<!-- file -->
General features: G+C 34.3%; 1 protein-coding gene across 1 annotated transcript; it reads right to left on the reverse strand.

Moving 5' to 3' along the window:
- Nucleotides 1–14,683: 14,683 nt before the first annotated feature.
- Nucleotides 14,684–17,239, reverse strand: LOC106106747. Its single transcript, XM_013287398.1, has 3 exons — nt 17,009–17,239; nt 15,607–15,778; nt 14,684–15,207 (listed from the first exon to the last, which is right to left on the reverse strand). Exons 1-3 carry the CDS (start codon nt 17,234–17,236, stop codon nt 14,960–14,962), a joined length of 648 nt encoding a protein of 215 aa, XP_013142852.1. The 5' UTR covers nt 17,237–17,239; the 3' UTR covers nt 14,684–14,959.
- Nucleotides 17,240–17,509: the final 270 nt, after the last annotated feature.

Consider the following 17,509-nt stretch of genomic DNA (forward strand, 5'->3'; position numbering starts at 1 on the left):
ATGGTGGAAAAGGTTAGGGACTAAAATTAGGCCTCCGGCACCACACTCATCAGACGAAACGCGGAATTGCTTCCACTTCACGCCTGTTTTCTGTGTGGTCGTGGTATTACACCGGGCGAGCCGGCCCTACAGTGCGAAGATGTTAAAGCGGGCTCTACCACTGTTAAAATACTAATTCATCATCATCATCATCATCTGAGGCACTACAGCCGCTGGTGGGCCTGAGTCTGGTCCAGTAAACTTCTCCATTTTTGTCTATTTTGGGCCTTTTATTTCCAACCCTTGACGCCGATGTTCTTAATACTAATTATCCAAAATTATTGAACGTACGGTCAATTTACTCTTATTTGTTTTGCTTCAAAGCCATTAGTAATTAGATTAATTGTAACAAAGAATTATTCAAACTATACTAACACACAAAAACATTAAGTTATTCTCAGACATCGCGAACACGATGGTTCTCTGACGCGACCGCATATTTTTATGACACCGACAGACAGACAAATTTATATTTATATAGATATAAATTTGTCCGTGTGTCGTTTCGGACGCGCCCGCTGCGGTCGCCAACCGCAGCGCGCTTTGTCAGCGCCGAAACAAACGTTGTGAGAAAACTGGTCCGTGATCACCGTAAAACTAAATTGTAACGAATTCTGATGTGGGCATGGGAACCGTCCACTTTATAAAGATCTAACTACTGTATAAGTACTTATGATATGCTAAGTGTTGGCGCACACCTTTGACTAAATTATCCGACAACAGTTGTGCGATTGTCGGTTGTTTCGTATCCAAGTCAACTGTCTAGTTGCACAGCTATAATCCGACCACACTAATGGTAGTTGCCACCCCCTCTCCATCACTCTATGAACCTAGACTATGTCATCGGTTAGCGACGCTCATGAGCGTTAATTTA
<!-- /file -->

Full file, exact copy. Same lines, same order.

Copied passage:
General features: G+C 34.3%; 1 protein-coding gene across 1 annotated transcript; it reads right to left on the reverse strand.

Moving 5' to 3' along the window:
- Nucleotides 1–14,683: 14,683 nt before the first annotated feature.
- Nucleotides 14,684–17,239, reverse strand: LOC106106747. Its single transcript, XM_013287398.1, has 3 exons — nt 17,009–17,239; nt 15,607–15,778; nt 14,684–15,207 (listed from the first exon to the last, which is right to left on the reverse strand). Exons 1-3 carry the CDS (start codon nt 17,234–17,236, stop codon nt 14,960–14,962), a joined length of 648 nt encoding a protein of 215 aa, XP_013142852.1. The 5' UTR covers nt 17,237–17,239; the 3' UTR covers nt 14,684–14,959.
- Nucleotides 17,240–17,509: the final 270 nt, after the last annotated feature.

Consider the following 17,509-nt stretch of genomic DNA (forward strand, 5'->3'; position numbering starts at 1 on the left):
ATGGTGGAAAAGGTTAGGGACTAAAATTAGGCCTCCGGCACCACACTCATCAGACGAAACGCGGAATTGCTTCCACTTCACGCCTGTTTTCTGTGTGGTCGTGGTATTACACCGGGCGAGCCGGCCCTACAGTGCGAAGATGTTAAAGCGGGCTCTACCACTGTTAAAATACTAATTCATCATCATCATCATCATCTGAGGCACTACAGCCGCTGGTGGGCCTGAGTCTGGTCCAGTAAACTTCTCCATTTTTGTCTATTTTGGGCCTTTTATTTCCAACCCTTGACGCCGATGTTCTTAATACTAATTATCCAAAATTATTGAACGTACGGTCAATTTACTCTTATTTGTTTTGCTTCAAAGCCATTAGTAATTAGATTAATTGTAACAAAGAATTATTCAAACTATACTAACACACAAAAACATTAAGTTATTCTCAGACATCGCGAACACGATGGTTCTCTGACGCGACCGCATATTTTTATGACACCGACAGACAGACAAATTTATATTTATATAGATATAAATTTGTCCGTGTGTCGTTTCGGACGCGCCCGCTGCGGTCGCCAACCGCAGCGCGCTTTGTCAGCGCCGAAACAAACGTTGTGAGAAAACTGGTCCGTGATCACCGTAAAACTAAATTGTAACGAATTCTGATGTGGGCATGGGAACCGTCCACTTTATAAAGATCTAACTACTGTATAAGTACTTATGATATGCTAAGTGTTGGCGCACACCTTTGACTAAATTATCCGACAACAGTTGTGCGATTGTCGGTTGTTTCGTATCCAAGTCAACTGTCTAGTTGCACAGCTATAATCCGACCACACTAATGGTAGTTGCCACCCCCTCTCCATCACTCTATGAACCTAGACTATGTCATCGGTTAGCGACGCTCATGAGCGTTAATTTA